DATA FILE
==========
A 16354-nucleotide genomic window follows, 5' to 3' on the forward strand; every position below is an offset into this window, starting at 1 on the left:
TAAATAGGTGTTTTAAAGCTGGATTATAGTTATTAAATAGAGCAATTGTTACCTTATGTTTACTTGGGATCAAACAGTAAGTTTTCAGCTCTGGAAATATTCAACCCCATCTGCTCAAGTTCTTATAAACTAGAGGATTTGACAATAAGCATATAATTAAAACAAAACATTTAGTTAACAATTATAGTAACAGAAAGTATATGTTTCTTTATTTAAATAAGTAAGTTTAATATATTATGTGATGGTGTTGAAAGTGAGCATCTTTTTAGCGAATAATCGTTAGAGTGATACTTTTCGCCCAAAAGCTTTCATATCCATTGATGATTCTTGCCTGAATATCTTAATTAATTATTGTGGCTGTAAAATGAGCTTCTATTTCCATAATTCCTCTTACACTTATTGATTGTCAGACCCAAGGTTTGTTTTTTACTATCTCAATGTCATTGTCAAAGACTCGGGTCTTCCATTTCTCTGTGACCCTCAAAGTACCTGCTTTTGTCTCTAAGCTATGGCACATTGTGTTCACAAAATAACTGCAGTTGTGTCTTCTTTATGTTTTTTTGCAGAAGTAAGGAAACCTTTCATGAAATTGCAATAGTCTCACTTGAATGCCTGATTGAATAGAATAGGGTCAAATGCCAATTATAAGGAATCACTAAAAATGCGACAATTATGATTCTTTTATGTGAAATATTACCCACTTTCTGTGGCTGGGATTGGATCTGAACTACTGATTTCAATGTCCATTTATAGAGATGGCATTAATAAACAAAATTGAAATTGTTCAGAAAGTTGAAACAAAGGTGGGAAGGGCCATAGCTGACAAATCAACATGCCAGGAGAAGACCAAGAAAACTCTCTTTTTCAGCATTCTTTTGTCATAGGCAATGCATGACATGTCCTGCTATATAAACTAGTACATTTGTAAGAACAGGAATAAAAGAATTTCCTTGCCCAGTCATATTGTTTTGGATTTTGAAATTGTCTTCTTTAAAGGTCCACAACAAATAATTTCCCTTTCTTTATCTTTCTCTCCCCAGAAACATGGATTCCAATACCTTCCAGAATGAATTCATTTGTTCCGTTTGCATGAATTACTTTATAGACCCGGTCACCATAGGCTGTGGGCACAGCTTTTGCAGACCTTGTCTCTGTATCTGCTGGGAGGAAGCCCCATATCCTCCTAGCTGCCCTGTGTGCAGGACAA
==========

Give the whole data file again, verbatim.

A 16354-nucleotide genomic window follows, 5' to 3' on the forward strand; every position below is an offset into this window, starting at 1 on the left:
TAAATAGGTGTTTTAAAGCTGGATTATAGTTATTAAATAGAGCAATTGTTACCTTATGTTTACTTGGGATCAAACAGTAAGTTTTCAGCTCTGGAAATATTCAACCCCATCTGCTCAAGTTCTTATAAACTAGAGGATTTGACAATAAGCATATAATTAAAACAAAACATTTAGTTAACAATTATAGTAACAGAAAGTATATGTTTCTTTATTTAAATAAGTAAGTTTAATATATTATGTGATGGTGTTGAAAGTGAGCATCTTTTTAGCGAATAATCGTTAGAGTGATACTTTTCGCCCAAAAGCTTTCATATCCATTGATGATTCTTGCCTGAATATCTTAATTAATTATTGTGGCTGTAAAATGAGCTTCTATTTCCATAATTCCTCTTACACTTATTGATTGTCAGACCCAAGGTTTGTTTTTTACTATCTCAATGTCATTGTCAAAGACTCGGGTCTTCCATTTCTCTGTGACCCTCAAAGTACCTGCTTTTGTCTCTAAGCTATGGCACATTGTGTTCACAAAATAACTGCAGTTGTGTCTTCTTTATGTTTTTTTGCAGAAGTAAGGAAACCTTTCATGAAATTGCAATAGTCTCACTTGAATGCCTGATTGAATAGAATAGGGTCAAATGCCAATTATAAGGAATCACTAAAAATGCGACAATTATGATTCTTTTATGTGAAATATTACCCACTTTCTGTGGCTGGGATTGGATCTGAACTACTGATTTCAATGTCCATTTATAGAGATGGCATTAATAAACAAAATTGAAATTGTTCAGAAAGTTGAAACAAAGGTGGGAAGGGCCATAGCTGACAAATCAACATGCCAGGAGAAGACCAAGAAAACTCTCTTTTTCAGCATTCTTTTGTCATAGGCAATGCATGACATGTCCTGCTATATAAACTAGTACATTTGTAAGAACAGGAATAAAAGAATTTCCTTGCCCAGTCATATTGTTTTGGATTTTGAAATTGTCTTCTTTAAAGGTCCACAACAAATAATTTCCCTTTCTTTATCTTTCTCTCCCCAGAAACATGGATTCCAATACCTTCCAGAATGAATTCATTTGTTCCGTTTGCATGAATTACTTTATAGACCCGGTCACCATAGGCTGTGGGCACAGCTTTTGCAGACCTTGTCTCTGTATCTGCTGGGAGGAAGCCCCATATCCTCCTAGCTGCCCTGTGTGCAGGACAA